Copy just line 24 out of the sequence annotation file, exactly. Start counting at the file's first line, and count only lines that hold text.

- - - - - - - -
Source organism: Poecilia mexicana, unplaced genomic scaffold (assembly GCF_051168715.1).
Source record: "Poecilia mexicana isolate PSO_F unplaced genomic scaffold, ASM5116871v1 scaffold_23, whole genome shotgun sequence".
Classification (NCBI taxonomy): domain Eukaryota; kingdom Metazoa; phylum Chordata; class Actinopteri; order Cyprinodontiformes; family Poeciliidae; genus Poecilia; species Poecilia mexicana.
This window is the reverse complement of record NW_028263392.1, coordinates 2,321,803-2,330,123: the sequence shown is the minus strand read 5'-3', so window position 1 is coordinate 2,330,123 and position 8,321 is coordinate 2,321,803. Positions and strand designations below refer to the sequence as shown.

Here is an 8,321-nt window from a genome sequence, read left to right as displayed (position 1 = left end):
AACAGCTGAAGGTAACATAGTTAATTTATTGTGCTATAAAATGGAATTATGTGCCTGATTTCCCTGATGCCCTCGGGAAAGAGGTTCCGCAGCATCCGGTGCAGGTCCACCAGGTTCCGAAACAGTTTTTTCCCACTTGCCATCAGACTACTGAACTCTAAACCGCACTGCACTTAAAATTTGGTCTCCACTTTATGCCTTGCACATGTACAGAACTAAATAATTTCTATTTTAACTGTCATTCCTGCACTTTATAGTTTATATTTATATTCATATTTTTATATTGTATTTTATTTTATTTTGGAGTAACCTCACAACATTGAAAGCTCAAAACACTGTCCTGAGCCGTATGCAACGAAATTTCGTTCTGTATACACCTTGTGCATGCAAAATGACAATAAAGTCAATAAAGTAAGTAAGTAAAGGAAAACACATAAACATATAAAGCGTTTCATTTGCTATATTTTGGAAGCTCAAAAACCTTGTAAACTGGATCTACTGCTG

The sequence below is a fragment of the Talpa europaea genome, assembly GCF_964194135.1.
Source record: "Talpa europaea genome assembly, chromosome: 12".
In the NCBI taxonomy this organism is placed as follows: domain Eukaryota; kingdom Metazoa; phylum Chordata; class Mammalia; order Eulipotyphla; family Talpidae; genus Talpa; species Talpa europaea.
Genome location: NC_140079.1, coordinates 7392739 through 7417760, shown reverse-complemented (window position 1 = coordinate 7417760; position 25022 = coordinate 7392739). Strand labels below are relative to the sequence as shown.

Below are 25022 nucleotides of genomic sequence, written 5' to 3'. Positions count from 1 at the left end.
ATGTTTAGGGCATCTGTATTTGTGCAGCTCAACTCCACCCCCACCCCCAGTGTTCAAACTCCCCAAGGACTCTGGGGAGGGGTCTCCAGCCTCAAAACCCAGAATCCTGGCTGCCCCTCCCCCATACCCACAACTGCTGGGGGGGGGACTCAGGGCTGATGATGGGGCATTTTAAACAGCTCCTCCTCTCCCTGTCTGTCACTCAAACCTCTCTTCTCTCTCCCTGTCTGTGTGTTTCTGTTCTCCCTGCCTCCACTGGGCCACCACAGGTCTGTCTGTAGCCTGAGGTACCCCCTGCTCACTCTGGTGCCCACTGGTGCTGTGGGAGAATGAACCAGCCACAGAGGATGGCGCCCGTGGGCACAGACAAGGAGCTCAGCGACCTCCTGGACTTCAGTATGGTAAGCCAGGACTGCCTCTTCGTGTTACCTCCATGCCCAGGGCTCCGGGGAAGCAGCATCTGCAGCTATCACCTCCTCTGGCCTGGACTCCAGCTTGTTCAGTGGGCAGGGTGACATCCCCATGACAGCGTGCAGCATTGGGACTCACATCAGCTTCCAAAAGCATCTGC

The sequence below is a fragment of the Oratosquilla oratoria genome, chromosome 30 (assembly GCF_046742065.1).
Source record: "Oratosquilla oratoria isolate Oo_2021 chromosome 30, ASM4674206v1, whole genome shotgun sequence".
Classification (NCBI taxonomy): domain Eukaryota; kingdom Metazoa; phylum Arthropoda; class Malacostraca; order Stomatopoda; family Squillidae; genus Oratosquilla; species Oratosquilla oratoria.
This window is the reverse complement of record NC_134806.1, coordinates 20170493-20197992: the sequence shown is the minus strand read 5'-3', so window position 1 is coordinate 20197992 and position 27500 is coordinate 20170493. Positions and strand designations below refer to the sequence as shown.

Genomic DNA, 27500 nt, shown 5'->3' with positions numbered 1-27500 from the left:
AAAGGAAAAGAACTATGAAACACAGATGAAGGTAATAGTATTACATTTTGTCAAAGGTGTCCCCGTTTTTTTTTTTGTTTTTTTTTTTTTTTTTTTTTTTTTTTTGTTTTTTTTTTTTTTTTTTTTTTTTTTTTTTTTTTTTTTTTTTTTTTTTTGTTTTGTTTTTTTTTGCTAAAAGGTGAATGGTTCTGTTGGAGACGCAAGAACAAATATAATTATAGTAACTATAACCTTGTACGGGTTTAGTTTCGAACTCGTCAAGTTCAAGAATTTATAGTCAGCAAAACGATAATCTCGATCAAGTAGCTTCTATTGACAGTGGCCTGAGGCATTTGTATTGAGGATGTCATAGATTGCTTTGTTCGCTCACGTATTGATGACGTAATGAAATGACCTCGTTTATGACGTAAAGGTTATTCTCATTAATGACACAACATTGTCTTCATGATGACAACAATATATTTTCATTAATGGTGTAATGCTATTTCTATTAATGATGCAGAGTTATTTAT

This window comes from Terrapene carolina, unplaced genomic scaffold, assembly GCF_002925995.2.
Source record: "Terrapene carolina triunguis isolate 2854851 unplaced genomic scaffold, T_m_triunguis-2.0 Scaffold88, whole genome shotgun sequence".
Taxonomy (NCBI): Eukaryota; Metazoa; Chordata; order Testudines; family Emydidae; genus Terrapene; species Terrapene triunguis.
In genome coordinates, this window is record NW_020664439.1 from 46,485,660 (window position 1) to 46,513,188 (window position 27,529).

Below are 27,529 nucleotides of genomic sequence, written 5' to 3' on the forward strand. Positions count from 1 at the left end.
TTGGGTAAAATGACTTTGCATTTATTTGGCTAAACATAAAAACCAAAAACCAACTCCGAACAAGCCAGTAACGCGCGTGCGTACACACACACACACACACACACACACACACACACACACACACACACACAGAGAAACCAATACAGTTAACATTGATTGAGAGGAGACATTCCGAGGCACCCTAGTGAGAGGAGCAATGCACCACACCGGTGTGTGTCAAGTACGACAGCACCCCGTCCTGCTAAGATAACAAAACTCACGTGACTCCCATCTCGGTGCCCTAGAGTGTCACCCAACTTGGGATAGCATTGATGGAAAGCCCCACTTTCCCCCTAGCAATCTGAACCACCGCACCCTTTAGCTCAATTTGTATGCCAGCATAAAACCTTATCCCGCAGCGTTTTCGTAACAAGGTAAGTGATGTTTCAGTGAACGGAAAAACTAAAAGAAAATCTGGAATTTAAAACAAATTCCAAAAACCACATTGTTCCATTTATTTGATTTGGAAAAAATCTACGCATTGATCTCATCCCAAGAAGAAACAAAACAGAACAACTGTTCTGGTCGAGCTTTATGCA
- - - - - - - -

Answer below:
TTGGGTAAAATGACTTTGCATTTATTTGGCTAAACATAAAAACCAAAAACCAACTCCGAACAAGCCAGTAACGCGCGTGCGTACACACACACACACACACACACACACACACACACACACACACACACACAGAGAAACCAATACAGTTAACATTGATTGAGAGGAGACATTCCGAGGCACCCTAGTGAGAGGAGCAATGCACCACACCGGTGTGTGTCAAGTACGACAGCACCCCGTCCTGCTAAGATAACAAAACTCACGTGACTCCCATCTCGGTGCCCTAGAGTGTCACCCAACTTGGGATAGCATTGATGGAAAGCCCCACTTTCCCCCTAGCAATCTGAACCACCGCACCCTTTAGCTCAATTTGTATGCCAGCATAAAACCTTATCCCGCAGCGTTTTCGTAACAAGGTAAGTGATGTTTCAGTGAACGGAAAAACTAAAAGAAAATCTGGAATTTAAAACAAATTCCAAAAACCACATTGTTCCATTTATTTGATTTGGAAAAAATCTACGCATTGATCTCATCCCAAGAAGAAACAAAACAGAACAACTGTTCTGGTCGAGCTTTATGCA